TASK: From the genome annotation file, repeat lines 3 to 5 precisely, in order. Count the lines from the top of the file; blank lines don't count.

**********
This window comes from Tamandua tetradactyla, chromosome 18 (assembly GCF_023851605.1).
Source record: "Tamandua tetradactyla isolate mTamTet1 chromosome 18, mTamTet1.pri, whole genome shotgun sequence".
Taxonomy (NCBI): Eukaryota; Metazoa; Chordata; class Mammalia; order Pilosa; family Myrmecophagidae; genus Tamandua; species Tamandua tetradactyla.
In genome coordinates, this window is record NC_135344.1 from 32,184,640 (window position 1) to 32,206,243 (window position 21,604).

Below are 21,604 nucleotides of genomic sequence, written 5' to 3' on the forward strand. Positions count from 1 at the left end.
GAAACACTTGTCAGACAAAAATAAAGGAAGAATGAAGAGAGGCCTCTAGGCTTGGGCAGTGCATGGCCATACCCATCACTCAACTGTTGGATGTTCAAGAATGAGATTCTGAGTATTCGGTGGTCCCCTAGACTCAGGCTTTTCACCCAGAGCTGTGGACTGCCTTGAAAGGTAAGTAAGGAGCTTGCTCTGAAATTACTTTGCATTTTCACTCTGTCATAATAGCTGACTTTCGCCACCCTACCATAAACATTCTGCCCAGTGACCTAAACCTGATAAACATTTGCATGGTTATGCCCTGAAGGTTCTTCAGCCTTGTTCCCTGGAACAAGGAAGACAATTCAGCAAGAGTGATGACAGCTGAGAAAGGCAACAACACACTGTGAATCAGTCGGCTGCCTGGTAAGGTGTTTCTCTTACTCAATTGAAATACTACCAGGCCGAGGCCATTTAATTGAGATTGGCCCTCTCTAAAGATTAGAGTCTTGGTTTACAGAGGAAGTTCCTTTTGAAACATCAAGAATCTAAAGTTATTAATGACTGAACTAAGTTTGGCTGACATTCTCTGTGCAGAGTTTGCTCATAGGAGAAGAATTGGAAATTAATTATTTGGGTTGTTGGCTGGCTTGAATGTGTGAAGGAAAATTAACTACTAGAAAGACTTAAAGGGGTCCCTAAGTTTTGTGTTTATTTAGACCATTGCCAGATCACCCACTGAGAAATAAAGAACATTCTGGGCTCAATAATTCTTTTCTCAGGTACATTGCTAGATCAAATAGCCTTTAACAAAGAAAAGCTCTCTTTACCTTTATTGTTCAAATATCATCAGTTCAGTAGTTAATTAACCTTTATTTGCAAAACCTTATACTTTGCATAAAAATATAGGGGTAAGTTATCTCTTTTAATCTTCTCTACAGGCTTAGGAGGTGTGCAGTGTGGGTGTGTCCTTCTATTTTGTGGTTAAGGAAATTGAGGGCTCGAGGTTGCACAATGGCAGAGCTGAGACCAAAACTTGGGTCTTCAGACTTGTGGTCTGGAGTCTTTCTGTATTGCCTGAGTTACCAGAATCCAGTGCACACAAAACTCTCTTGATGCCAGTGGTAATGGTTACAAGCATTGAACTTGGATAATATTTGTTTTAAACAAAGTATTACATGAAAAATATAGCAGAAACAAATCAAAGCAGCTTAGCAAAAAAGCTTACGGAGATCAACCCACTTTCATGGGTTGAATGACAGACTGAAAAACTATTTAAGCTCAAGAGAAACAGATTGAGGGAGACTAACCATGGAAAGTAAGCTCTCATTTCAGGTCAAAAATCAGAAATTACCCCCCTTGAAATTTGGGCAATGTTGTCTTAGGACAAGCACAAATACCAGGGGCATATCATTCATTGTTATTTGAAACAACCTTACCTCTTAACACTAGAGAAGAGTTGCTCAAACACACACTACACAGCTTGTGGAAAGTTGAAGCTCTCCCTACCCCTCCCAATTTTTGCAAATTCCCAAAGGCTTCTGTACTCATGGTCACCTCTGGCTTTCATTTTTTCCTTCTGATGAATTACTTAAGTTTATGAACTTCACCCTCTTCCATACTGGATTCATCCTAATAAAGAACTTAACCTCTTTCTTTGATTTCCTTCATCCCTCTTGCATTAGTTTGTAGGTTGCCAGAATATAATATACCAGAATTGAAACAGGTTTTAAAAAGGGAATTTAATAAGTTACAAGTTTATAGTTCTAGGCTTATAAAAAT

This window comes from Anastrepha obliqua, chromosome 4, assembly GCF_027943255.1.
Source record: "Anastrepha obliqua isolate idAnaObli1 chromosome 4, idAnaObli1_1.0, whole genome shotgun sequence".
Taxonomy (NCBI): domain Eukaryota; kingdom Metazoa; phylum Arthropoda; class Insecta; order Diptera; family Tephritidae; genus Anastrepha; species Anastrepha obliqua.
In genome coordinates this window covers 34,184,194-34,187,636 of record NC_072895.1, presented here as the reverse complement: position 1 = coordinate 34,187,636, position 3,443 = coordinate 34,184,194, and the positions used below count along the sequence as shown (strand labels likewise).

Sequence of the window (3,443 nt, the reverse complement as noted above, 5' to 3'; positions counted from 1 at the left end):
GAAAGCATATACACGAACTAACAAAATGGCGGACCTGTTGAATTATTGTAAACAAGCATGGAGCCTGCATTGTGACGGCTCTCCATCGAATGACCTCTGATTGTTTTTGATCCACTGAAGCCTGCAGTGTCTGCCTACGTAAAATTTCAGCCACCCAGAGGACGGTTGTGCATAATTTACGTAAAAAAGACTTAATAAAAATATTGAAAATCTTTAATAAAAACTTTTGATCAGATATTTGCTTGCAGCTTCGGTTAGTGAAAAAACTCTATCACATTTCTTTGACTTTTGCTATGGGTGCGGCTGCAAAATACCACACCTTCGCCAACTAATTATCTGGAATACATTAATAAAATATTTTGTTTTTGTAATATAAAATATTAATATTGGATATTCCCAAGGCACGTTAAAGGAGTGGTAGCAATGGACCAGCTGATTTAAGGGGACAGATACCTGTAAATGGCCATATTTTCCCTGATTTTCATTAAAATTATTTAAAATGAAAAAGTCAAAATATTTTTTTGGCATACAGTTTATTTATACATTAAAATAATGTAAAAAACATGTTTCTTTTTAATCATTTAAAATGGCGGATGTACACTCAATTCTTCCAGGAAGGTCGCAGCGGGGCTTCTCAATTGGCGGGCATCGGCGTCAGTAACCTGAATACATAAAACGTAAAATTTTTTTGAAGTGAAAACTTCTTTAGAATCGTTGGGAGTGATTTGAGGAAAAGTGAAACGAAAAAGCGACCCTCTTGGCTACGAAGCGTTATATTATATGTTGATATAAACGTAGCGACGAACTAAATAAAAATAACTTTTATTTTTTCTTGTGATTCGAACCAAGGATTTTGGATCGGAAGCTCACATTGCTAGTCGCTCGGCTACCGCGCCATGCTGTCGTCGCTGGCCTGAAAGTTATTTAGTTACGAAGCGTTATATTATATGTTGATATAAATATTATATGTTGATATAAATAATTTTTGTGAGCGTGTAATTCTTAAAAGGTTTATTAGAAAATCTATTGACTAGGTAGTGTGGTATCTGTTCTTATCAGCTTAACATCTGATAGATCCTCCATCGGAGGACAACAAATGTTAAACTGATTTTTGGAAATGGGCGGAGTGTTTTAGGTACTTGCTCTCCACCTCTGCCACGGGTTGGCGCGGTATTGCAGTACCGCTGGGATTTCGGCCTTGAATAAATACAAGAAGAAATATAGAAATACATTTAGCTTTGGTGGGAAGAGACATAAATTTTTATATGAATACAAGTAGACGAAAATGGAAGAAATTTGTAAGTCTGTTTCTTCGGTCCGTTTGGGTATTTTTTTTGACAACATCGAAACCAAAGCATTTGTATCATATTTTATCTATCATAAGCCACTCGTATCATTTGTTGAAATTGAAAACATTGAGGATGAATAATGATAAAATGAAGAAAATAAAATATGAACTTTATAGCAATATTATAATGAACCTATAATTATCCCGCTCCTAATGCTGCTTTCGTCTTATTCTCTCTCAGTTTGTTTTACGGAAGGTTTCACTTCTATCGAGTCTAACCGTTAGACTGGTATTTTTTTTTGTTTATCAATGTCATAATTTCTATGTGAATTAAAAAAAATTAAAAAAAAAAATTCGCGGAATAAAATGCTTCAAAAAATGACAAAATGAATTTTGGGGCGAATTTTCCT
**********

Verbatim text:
Taxonomy (NCBI): Eukaryota; Metazoa; Chordata; class Mammalia; order Pilosa; family Myrmecophagidae; genus Tamandua; species Tamandua tetradactyla.
In genome coordinates, this window is record NC_135344.1 from 32,184,640 (window position 1) to 32,206,243 (window position 21,604).

Below are 21,604 nucleotides of genomic sequence, written 5' to 3' on the forward strand. Positions count from 1 at the left end.